Date of Award

Spring 1983

Document Type

Thesis

Department

Languages & Literature

First Advisor

Henry Burgess

Second Advisor

John Semmens

Third Advisor

Allen Pope

Abstract

Most people take the goodness of childhood for granted. The usual childhood is a carefree period, a part of our heritage of being treasured, wanted, loved and cared for. Those who have been fortunate in having such a carefree childhood are often unaware of the child/adult whose heritage includes neither the security of being welcome, nor, sometimes, having even the basic satisfaction of food. Because most people have a memory of goodness in their own childhood, they are unable to see those thousands who, according to Dr. Leontine Young in his book Wednesday’s Children, "...are neglected by parents too empty themselves to give to the life they have brought into the world. They cannot imagine children tormented by parents who see in helplessness a chance to hurt, not a need to protect. ..." That is the enduring reality of child abuse: there is no memory or experience of parental love; there are no positive emotional patterns established within the child which will foster his own self-esteem and dignity or help him establish loving and supportive relationships with others as he grows into maturity. Such complex, positive emotional patterns are simply absent. Instead, an abused child grows to maturity an emotional cripple, if the abuse doesn't kill him first.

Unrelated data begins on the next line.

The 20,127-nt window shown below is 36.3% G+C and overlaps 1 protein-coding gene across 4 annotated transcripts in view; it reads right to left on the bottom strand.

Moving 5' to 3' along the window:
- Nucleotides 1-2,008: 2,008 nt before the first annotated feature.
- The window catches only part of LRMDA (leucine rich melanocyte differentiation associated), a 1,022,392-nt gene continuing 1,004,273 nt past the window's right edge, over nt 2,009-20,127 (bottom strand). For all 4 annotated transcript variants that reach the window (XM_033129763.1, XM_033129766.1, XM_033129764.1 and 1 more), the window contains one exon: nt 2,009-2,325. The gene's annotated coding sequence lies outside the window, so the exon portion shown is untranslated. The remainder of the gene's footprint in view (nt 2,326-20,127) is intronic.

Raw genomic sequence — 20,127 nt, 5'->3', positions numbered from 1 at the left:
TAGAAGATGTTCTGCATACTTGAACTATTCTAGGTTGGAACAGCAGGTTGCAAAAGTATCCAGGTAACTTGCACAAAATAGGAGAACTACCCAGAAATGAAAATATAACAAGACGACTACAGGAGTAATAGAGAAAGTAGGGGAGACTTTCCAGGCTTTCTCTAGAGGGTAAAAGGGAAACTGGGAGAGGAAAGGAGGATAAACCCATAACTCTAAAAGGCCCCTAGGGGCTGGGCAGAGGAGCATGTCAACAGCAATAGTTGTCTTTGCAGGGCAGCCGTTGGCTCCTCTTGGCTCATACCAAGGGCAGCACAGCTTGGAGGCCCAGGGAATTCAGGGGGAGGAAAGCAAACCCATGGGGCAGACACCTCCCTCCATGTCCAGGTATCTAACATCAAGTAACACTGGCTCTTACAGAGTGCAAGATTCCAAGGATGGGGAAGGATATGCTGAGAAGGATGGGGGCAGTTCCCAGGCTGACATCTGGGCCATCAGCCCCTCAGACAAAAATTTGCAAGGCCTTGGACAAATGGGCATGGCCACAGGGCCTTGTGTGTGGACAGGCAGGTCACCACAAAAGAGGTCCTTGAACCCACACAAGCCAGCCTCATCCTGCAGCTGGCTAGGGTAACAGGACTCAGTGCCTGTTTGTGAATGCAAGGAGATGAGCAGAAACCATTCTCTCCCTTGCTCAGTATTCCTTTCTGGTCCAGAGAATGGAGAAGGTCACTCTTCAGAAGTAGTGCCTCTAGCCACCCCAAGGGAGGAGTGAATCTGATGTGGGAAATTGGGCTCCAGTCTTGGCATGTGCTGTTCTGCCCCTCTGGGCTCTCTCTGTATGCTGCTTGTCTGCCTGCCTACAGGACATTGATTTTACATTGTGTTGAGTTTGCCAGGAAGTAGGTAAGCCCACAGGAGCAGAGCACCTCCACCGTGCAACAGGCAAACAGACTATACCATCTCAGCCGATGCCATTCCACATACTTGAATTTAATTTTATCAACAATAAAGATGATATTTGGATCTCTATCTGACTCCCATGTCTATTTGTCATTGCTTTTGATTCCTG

The abused child has difficulty putting his childhood behind him. He grows up, carrying his "dis-ease" with him. Unless he makes a tremendous and unusual effort, chances are, he will remain crippled his whole life, duplicating his destructive emotional set within his own marriage and his own parenthood. At best, the abused child/ adult will be able to develop some insight into his own behavior and feelings in an attempt to alter his own destructive patterns and attain a degree of emotional peace, finally reconciling himself to living in an emotional world uninhabited by those who grew up more normally. At worst, he will end in prison after unleashing his aggression and hatred upon an unsuspecting society. Our prisons are full of men and women with a history of childhood abuse. Acccording to a survey conducted at San Quentin prison several years ago, of 400 male prisoners who had been convicted of bodily injury crimes, such as murder, 100% had a history of child abuse in their own childhood. Such a loss to society is staggering. The anguish of the individual, first as a victim, then as a perpetrator, can never be recounted. There is a discernible pattern to child abuse in the family, in the parents and in the child. The abusive home is not the "normal" home with its highs and lows, and its occasional anger and arguments disrupting the usual peace. Alcoholism and poverty may be present, but they are not the cause of abusive behavior. Hatred, fear and anger cause abuse. However, all of us experience those emotions, but we all do not turn those emotions against our children. Most of us do not because we do not expect our child to solve our problems for us; the abusive parent does. He often expects his child to parent him, which, of course, a child cannot do. The abusive parent will also often pick one child out of several as his target. That child often reminds him of his own parent whom he hated, or he simply believes the child is "different" or is an "animal." The child becomes the battering target, ridding the parent temporarily of his anger, to the child's detriment and to the parent's anguish. The anger and hatred recycle themselves, appearing again and again.

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